Health and Social Care in the Community. 2004;12, 3:221-232.
The objective of the present study was to assess the effectiveness of a health advocate's
casework with homeless people in a primary care setting in terms of improvements in
health-related quality of life (QoL). The impact of the health advocacy intervention
was assessed in a quasi-experimental, three-armed controlled trial. Homeless people
moving into hostels or other temporary accommodation in the Liverpool 8 area of the
UK and patients registering at an inner-city health centre as temporary residents
were allocated in alternating periods to health advocacy (with or without outreach
registration) or 'usual care' over a total intake period of 3 years. Health-related
QoL outcomes were assessed using three independent self-report measures: the Life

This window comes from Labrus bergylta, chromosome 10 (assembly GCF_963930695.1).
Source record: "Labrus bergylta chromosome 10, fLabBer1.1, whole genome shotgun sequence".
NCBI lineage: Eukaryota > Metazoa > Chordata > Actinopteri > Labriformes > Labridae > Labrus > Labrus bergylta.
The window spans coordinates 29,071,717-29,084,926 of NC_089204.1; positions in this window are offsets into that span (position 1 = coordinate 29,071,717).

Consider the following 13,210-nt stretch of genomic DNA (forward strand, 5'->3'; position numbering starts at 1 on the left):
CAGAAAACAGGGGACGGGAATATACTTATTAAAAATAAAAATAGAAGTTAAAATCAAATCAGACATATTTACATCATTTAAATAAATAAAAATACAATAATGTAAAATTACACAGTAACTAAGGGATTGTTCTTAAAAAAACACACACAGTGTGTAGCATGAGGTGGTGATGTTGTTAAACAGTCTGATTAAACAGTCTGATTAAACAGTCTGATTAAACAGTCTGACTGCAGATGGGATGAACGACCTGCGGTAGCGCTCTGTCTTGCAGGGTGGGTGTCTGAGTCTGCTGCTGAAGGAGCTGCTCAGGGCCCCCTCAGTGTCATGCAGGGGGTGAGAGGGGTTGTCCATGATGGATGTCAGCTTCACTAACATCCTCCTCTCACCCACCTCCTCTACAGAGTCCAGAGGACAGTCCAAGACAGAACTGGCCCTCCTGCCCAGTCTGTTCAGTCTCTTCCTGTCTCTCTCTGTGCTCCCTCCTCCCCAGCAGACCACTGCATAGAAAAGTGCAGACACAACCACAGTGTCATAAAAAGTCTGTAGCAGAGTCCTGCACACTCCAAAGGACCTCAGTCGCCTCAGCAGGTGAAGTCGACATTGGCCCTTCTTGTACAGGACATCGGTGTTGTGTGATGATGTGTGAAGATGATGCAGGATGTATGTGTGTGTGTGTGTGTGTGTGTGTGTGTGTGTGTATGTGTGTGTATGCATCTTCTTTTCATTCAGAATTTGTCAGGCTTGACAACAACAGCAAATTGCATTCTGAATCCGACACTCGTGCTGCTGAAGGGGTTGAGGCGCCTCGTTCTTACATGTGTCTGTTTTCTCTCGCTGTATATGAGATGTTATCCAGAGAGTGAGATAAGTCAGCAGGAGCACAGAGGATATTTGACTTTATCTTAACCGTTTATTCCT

Fulfilment Scale; the Delighted-Terrible Faces Scale; and the Nottingham Health Profile.
Out of the 326 homeless people who were given baseline questionnaires at registration,
222 (68%) returned usable questionnaires. Out of these individuals, 171 (77.0%) were
traceable at follow-up, and 117 (68.4%) follow-up questionnaires were returned. The
majority of respondents (n = 117) were women (72%) who were under 30 years of age
(74%), white British (91%), and single (63%) or separated (23%), many of whom were
living with their children (41%) in either women's refuges (30%) or family hostels
(25%). Improvements in health- related QoL were greatest in people recruited and supported
by a health advocate early in their stay in temporary housing, in comparison with
those in the control group given 'usual care' at the health centre. The model of streamlined
care for patients with complex psycho-social needs is shown to be a worthwhile and
effective option for primary healthcare providers.